longer episode ones. The sound quality was fair and archive quality, so I had to adjust the
volume several times while watching. I believe this was a lost episode that was restored from
some old video tapes from PBS. I had never seen this video before until now, and it filled in
the gap for me. The story was classic Dr. Who will all the model ships, fake looking masked
aliens, and fair to poor quality sets. This IS Dr. Who with all the can fix anything,
karate fighting, expert at everything John Pertwee style. If you are getting started I would
recommend other Dr. WHO videos from John Pertwee like: Spearhead from Space,
Planet of the Spiders, Death to the Daleks, and my favorite Frontier in Space.
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0 of 1 people found the following review helpful
on April 1, 2003
The Doctor gets a reprieve from his exile on Earth, only to do the bidding of the Time Lords. Landing on a planet with Jo Grant, the Doctor gets involved with some colonist close to starvation . Meanwhile, IMC, the ruthless mining corporation from Earth, is trying to remove the colonist from the planet. A very early politically correct/socially aware Who serial. It's also very padded and dull, but still fun. There are some silly-looking natives throwing spears and stones and a mud-fight. Captain Dents's hair-style is way cool...NOT! Not really much to say about this one, but it is far more interesting until the obligatory appearance of the Master arrives. Still, it's got it's moments. You just have to wait a while for things to happen...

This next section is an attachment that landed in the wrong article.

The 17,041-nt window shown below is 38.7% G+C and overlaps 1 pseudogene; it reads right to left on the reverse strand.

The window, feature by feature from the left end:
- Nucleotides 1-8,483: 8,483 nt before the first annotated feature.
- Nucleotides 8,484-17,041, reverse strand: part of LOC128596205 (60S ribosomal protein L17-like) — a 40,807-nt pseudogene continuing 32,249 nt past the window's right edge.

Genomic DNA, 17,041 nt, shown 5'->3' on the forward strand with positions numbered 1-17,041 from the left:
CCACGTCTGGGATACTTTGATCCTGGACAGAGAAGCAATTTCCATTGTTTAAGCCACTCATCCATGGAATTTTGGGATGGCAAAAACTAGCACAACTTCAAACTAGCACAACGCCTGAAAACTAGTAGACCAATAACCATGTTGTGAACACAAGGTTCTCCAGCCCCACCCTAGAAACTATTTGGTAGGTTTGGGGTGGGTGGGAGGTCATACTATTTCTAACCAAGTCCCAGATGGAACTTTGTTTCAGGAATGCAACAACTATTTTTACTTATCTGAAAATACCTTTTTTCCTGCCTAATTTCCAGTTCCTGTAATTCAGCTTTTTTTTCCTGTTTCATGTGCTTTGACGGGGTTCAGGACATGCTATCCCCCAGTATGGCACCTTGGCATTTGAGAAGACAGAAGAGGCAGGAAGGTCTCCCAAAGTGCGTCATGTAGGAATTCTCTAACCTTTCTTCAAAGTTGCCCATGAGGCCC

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on February 28, 2003
Whether you agree or disagree with the overall story being good or bad, this is still a good way to get your Jon Pertwee/Katy Manning fix. I first saw this on PBS, luckily one episode each Saturday, in 1976.
This is probably the weakest story of this particular season, although it promised a lot by being the first Pertwee adventure away from Earth. I think that too many elements were added for this story (Master, colonists, mining company, natives, Doomsday Weapon...eliminating something from it actually would have created more interest). The ending of Episode 2 is actually a fun cliffhanger.
It was fun to note that Jo Grant's reaction in the TARDIS was no different than most of the other companions before her (bigger inside than out, NOT ON EARTH, OH MY!).
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0 of 1 people found the following review helpful
on January 27, 2003
This story is typical of most 6-parters in Dr. Who, strong through the first 3 episodes but then dragged out as if it were really intended to be a four part story but they had to stretch it out.
As I have been collecting Dr. Who videos since the Mid. 90's, and I'm hoping the BBC will release the rest here by 2004, buying or not buying this video was not the question.
The biggest thing that stood out was the photocopied wall in the Doctor's TARDIS, which looked cheap.
Unless you're a collector like myself, I wouldn't recommened this one.
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2 of 2 people found the following review helpful
on January 25, 2003